So switch off your phone and dive in.

Once you’re home, you are free to binge watch Game of Thrones to your heart’s content–you’ve earned it.

5. Set daily goals

It goes without saying that a train journey is a great time to get yourself organised. For this reason, I always keep a journal handy so I can jot down thoughts as they come into my head. I usually make a list of things I want to accomplish that day – including what I’ve already done just for that little ego boost (we’ve all done it).

I list my tasks into high priority: things that I will do as soon as I get to work, and low priority: things I do when I have time. As well as tasks, I also write down things I want to focus on that day. These usually involve staying present and mindful, alongside a rough plan of things to do when I get home from work – something that doesn’t involve watching TV while eating half a loaf of bread,

My journal is the one thing I couldn’t live without so try taking 10 minutes at the start of your day to write down all your plans and daily goals, then put it away and relax for the rest of the journey.

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6. Get inspired

Whether on the train, bus or tube there is always inspiration to be found. Instead of gazing mindlessly out of the window for the entire journey, try taking a few minutes to notice the people around you. Notice their clothes, the books they’re reading, the general vibe they give off. Perhaps you like their shoes, have never heard of the book they’re holding, or you’re wondering how they’ve managed to eat a BBQ chicken wrap so neatly.

There is always value to be found in simply noticing what is around you, so next time you feel your thoughts running away with you, try tuning into your senses to see if there’s anything that sparks your interest.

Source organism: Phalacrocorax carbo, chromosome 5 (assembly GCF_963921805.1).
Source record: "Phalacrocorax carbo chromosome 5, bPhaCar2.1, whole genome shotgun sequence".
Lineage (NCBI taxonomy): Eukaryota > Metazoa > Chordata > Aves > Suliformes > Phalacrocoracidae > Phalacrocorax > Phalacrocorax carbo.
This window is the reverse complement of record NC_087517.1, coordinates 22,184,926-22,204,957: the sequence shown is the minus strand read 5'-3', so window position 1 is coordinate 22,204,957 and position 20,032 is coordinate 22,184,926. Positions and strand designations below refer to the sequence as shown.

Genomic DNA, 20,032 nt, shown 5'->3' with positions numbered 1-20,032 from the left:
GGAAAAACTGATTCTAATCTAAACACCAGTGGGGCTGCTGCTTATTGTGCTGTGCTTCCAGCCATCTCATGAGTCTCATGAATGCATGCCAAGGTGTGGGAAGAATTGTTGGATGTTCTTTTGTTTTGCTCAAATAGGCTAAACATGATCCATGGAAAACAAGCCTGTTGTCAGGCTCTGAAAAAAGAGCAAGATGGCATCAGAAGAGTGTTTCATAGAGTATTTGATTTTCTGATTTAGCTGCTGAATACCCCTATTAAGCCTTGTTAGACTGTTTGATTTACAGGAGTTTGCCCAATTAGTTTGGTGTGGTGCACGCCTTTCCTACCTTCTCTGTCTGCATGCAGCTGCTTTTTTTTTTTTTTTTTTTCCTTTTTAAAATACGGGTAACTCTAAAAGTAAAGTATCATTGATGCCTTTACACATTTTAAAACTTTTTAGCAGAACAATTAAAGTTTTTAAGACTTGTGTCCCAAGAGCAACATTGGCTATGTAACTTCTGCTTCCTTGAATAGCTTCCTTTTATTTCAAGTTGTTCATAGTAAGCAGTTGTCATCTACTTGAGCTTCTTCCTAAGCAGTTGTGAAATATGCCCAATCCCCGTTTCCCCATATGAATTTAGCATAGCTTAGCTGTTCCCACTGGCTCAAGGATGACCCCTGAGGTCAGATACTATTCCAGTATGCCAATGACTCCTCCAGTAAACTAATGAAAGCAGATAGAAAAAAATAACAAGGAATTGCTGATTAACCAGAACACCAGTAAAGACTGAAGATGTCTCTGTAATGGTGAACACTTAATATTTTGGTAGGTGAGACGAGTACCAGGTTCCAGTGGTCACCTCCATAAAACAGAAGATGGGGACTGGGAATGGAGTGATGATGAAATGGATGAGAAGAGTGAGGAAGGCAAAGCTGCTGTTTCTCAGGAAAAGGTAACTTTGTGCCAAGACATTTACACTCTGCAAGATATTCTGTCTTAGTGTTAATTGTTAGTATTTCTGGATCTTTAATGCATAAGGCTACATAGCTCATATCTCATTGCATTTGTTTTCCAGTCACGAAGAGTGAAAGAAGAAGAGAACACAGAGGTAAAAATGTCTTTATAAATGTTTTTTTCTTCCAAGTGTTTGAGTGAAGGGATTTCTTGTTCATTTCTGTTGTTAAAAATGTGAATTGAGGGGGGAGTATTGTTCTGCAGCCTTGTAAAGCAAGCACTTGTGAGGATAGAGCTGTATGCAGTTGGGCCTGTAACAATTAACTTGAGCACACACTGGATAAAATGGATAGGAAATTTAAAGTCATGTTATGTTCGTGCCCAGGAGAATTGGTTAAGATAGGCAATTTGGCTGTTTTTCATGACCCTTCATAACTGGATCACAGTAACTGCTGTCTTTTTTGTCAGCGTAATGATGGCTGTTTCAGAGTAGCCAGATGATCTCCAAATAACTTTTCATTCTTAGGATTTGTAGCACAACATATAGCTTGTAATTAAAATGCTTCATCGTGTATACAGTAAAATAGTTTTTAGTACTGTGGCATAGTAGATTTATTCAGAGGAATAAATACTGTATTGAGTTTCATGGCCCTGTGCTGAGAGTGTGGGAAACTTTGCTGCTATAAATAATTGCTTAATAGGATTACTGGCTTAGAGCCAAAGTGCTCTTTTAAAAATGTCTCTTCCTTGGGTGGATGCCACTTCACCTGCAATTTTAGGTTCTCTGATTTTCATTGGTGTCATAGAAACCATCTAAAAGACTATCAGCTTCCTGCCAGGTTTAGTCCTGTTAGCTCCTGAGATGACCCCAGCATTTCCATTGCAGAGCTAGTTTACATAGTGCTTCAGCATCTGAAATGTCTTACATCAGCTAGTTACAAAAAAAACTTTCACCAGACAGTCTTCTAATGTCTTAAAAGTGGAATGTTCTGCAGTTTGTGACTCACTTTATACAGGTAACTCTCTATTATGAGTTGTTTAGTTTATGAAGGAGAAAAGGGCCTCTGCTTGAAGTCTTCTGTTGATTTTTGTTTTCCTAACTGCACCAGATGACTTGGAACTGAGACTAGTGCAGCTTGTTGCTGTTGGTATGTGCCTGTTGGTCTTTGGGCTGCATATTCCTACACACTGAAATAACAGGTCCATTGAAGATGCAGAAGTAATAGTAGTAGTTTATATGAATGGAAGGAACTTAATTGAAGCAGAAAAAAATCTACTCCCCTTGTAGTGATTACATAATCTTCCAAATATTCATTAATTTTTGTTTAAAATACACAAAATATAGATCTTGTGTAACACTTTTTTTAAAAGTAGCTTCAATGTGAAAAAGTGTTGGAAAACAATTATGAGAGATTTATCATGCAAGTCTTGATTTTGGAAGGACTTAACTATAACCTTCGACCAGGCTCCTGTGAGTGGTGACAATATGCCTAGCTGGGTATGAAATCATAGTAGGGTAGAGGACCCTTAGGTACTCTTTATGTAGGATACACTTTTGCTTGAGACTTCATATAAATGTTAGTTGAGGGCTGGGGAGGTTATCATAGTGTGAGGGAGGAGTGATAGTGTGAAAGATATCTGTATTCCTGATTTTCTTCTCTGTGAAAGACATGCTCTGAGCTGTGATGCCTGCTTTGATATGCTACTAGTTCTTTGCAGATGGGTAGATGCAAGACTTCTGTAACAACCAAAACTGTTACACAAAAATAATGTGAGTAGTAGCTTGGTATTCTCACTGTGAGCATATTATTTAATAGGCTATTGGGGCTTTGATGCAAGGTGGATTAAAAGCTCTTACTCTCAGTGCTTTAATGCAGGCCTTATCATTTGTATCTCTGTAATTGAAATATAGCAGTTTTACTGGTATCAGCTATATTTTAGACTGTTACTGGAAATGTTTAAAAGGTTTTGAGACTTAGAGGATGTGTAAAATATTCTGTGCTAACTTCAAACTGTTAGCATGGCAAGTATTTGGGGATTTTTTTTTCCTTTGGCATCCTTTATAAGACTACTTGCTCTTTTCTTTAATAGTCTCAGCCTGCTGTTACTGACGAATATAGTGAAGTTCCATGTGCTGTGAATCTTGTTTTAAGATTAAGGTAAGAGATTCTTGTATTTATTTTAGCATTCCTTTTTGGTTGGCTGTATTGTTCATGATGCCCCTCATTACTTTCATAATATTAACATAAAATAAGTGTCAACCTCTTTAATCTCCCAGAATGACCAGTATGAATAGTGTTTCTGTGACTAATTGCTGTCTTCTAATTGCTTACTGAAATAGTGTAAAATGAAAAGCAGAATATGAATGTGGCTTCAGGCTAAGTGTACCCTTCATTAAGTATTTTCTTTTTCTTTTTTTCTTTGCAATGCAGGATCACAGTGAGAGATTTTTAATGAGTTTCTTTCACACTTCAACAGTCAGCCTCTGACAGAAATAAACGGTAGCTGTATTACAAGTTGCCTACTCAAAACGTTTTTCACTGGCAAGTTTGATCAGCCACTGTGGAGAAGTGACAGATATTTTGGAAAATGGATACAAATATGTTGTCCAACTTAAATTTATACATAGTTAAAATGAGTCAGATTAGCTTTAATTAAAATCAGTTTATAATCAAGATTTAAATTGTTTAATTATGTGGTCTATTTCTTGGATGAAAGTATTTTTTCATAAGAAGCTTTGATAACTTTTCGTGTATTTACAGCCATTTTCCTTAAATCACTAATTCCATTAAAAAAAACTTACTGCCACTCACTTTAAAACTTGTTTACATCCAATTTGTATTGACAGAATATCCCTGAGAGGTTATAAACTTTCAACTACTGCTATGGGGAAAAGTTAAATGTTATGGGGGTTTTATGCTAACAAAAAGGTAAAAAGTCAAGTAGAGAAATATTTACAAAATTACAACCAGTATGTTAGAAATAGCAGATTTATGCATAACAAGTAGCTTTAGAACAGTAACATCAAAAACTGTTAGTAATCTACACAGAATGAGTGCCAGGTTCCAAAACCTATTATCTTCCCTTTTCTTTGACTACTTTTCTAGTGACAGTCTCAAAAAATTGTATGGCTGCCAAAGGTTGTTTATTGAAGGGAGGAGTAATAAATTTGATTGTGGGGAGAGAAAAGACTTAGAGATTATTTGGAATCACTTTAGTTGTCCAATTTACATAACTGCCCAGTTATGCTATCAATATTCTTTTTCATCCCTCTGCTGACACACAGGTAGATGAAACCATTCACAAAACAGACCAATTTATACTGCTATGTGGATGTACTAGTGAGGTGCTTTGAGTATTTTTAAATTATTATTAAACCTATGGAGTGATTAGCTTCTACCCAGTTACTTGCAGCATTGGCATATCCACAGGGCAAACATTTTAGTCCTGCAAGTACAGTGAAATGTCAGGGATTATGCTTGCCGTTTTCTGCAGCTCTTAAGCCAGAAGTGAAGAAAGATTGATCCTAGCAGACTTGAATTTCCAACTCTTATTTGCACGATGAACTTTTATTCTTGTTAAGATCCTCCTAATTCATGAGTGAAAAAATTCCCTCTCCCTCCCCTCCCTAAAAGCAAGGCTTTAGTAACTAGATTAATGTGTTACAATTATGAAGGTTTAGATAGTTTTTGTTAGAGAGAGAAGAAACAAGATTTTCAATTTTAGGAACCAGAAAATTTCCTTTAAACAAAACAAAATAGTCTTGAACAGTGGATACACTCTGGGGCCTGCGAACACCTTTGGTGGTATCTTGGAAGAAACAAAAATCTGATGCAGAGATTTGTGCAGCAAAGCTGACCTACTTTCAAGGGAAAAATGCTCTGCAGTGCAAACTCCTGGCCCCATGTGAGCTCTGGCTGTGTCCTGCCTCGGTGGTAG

We zone out so often throughout the day and do the majority of our mundane tasks on autopilot (remember how you brushed your teeth this morning?). By simply taking the time to notice what’s going on around us, we can ensure that we don’t just let life pass by unnoticed.

7. Practise tolerance

People are annoying. We all know it. We can probably be annoying ourselves. But the simple fact of life is that we have to deal with people we don’t necessarily see eye-to-eye with on a daily basis, and disputes are rarely solved by losing our tempers. When I first started commuting, I would raise my eyebrows if anyone so much as blew their nose in my vicinity, and God help anyone who put their bag down on the seat next to them.

It sometimes feels like there are more commuting faux-pas than there are commuters, so there are ample reasons to get frustrated on long journeys. Add to the mix a delayed train during a heatwave and you are looking at a seriously angry group of people.

But we all know getting angry is a waste of time and energy. Practising tolerance, or at least learning to recognize when you feel frustration rising, will help you in all areas of life.

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So, next time you are on the train, and someone takes their shoes off or scoffs down a bag of cheese and onion crisps, take a few moments to control your emotions before they begin to control you. When you feel angry emotions starting to take over, try not to react, just simply be aware of your anger. Notice the physical sensations that arise with it, whether you start to feel hot, out of breath or getting tight in the shoulders. Take a moment to notice where your anger is stored in your body and try to imagine yourself breathing into that specific area, and allow the tension to soften as you exhale.

This does not mean you are suppressing your anger. Instead, you are choosing not to react. You are simply observing what the emotion feels like and allowing it to pass. By practising this on the train or bus, you will be far better equipped to handle difficult people throughout the day.

For many of us, commuting is an unavoidable part of our working lives, but there is no reason for it to become something we dread. These little hacks will help you to make the most of your commute, and soon your journey may become a positive start (and end) to the working day.